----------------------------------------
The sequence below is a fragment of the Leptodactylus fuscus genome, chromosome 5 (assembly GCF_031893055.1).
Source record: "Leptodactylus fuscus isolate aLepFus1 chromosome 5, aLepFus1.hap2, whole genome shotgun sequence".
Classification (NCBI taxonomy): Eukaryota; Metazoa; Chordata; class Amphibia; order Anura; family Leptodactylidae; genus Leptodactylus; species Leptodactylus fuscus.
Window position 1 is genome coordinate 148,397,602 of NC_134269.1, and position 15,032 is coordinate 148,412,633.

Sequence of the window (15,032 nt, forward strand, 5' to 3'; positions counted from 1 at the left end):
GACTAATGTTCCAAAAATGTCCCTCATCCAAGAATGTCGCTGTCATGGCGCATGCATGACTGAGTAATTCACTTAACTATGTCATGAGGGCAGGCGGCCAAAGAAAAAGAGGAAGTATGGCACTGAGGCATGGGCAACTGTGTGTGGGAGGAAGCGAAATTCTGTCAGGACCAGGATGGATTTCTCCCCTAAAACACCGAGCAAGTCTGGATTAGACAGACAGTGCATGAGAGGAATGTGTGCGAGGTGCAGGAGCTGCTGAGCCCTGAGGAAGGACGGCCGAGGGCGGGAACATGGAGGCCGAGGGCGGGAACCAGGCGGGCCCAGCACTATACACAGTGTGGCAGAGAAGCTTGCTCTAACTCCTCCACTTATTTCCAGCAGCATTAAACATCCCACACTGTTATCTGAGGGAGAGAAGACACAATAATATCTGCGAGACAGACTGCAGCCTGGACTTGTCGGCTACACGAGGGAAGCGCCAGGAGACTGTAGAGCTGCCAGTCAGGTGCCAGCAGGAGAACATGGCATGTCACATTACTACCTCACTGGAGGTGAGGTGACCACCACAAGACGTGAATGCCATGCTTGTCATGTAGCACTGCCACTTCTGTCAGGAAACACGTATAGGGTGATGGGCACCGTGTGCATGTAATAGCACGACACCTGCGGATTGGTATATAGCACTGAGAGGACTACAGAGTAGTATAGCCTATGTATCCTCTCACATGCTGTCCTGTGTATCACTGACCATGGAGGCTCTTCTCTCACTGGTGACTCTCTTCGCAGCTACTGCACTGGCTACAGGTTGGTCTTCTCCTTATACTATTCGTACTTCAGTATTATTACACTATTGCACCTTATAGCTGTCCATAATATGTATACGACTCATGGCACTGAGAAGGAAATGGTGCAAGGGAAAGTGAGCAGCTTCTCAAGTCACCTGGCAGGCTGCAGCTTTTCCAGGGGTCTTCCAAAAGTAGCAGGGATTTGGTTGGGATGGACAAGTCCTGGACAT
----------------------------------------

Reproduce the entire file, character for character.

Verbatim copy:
The sequence below is a fragment of the Leptodactylus fuscus genome, chromosome 5 (assembly GCF_031893055.1).
Source record: "Leptodactylus fuscus isolate aLepFus1 chromosome 5, aLepFus1.hap2, whole genome shotgun sequence".
Classification (NCBI taxonomy): Eukaryota; Metazoa; Chordata; class Amphibia; order Anura; family Leptodactylidae; genus Leptodactylus; species Leptodactylus fuscus.
Window position 1 is genome coordinate 148,397,602 of NC_134269.1, and position 15,032 is coordinate 148,412,633.

Sequence of the window (15,032 nt, forward strand, 5' to 3'; positions counted from 1 at the left end):
GACTAATGTTCCAAAAATGTCCCTCATCCAAGAATGTCGCTGTCATGGCGCATGCATGACTGAGTAATTCACTTAACTATGTCATGAGGGCAGGCGGCCAAAGAAAAAGAGGAAGTATGGCACTGAGGCATGGGCAACTGTGTGTGGGAGGAAGCGAAATTCTGTCAGGACCAGGATGGATTTCTCCCCTAAAACACCGAGCAAGTCTGGATTAGACAGACAGTGCATGAGAGGAATGTGTGCGAGGTGCAGGAGCTGCTGAGCCCTGAGGAAGGACGGCCGAGGGCGGGAACATGGAGGCCGAGGGCGGGAACCAGGCGGGCCCAGCACTATACACAGTGTGGCAGAGAAGCTTGCTCTAACTCCTCCACTTATTTCCAGCAGCATTAAACATCCCACACTGTTATCTGAGGGAGAGAAGACACAATAATATCTGCGAGACAGACTGCAGCCTGGACTTGTCGGCTACACGAGGGAAGCGCCAGGAGACTGTAGAGCTGCCAGTCAGGTGCCAGCAGGAGAACATGGCATGTCACATTACTACCTCACTGGAGGTGAGGTGACCACCACAAGACGTGAATGCCATGCTTGTCATGTAGCACTGCCACTTCTGTCAGGAAACACGTATAGGGTGATGGGCACCGTGTGCATGTAATAGCACGACACCTGCGGATTGGTATATAGCACTGAGAGGACTACAGAGTAGTATAGCCTATGTATCCTCTCACATGCTGTCCTGTGTATCACTGACCATGGAGGCTCTTCTCTCACTGGTGACTCTCTTCGCAGCTACTGCACTGGCTACAGGTTGGTCTTCTCCTTATACTATTCGTACTTCAGTATTATTACACTATTGCACCTTATAGCTGTCCATAATATGTATACGACTCATGGCACTGAGAAGGAAATGGTGCAAGGGAAAGTGAGCAGCTTCTCAAGTCACCTGGCAGGCTGCAGCTTTTCCAGGGGTCTTCCAAAAGTAGCAGGGATTTGGTTGGGATGGACAAGTCCTGGACAT